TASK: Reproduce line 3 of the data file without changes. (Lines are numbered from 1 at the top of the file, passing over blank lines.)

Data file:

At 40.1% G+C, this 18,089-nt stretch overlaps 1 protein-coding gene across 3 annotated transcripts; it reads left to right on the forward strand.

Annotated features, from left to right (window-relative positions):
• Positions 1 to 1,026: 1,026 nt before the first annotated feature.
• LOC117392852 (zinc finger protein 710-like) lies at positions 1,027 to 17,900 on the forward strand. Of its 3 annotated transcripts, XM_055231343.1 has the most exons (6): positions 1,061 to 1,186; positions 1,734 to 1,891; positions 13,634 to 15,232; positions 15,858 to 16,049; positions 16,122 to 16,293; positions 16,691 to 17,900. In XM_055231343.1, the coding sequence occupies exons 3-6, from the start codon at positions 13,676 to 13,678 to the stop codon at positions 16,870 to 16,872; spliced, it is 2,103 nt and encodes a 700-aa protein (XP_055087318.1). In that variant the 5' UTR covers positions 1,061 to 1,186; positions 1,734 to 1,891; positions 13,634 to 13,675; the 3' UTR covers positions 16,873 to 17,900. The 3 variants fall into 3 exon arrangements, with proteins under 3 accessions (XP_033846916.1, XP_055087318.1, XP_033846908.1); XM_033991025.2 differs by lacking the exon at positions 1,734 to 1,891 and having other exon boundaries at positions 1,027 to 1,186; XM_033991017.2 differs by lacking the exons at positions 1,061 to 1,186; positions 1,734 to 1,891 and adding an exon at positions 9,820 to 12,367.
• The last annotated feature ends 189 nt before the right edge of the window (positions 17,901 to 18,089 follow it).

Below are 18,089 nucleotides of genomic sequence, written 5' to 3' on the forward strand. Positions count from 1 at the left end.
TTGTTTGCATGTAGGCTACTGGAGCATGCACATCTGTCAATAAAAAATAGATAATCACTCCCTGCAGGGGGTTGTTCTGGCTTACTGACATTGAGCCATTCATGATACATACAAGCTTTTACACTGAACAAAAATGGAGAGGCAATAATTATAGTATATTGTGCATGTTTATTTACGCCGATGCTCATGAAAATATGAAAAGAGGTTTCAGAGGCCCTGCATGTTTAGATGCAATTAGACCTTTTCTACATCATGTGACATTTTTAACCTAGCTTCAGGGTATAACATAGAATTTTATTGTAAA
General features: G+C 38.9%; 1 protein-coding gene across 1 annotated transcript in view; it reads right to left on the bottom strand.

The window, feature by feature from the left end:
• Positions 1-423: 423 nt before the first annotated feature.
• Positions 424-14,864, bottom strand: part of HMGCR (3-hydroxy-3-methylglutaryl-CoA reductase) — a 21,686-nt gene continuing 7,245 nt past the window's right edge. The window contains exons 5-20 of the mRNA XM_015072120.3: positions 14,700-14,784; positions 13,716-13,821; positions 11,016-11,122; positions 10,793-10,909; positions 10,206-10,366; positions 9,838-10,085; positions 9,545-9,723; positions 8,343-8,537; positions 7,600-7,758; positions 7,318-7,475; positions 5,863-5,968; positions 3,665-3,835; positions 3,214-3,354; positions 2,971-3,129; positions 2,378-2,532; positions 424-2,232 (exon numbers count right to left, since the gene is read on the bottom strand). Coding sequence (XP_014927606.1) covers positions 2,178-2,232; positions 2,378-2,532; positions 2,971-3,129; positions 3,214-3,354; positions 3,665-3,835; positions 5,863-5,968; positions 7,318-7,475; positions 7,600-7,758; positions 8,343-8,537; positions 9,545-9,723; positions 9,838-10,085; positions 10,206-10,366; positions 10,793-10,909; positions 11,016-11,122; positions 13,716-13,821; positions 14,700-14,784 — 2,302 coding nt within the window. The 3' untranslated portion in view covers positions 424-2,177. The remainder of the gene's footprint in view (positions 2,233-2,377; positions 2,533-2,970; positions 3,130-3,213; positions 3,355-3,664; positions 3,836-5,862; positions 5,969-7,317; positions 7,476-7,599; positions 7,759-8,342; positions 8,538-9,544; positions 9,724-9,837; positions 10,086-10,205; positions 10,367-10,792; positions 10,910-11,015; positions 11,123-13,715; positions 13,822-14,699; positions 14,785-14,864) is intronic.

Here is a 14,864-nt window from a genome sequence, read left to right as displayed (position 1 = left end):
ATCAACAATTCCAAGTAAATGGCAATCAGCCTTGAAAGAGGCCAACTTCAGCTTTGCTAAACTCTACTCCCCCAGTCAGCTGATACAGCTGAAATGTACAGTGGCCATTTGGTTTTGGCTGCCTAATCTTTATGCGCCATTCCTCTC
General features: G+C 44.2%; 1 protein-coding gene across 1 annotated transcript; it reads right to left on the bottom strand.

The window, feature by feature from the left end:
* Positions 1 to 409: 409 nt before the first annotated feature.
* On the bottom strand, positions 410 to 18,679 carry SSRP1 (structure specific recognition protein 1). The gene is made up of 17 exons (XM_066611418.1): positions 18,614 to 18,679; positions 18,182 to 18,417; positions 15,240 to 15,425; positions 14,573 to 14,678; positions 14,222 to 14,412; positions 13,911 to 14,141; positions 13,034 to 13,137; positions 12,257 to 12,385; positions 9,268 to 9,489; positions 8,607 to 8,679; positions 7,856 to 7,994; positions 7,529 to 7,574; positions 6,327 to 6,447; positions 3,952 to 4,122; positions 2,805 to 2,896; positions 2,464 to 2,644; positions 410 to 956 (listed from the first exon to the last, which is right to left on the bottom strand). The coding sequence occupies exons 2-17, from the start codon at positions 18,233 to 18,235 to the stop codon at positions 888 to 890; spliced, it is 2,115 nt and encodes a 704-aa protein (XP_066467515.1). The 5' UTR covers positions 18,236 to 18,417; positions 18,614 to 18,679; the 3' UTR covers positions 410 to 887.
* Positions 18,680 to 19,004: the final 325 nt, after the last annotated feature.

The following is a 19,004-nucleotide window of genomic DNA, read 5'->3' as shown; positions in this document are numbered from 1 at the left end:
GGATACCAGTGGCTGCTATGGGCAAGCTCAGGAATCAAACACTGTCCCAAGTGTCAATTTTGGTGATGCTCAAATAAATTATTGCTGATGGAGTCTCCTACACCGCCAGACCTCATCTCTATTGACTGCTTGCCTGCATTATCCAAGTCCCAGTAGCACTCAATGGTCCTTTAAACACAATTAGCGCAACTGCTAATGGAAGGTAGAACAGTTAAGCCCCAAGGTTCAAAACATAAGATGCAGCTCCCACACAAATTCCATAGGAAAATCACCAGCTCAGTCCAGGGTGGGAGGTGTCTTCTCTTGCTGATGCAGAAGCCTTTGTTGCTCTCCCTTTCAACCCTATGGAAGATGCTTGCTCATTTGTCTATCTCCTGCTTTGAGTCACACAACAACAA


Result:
• Positions 1 to 1,026: 1,026 nt before the first annotated feature.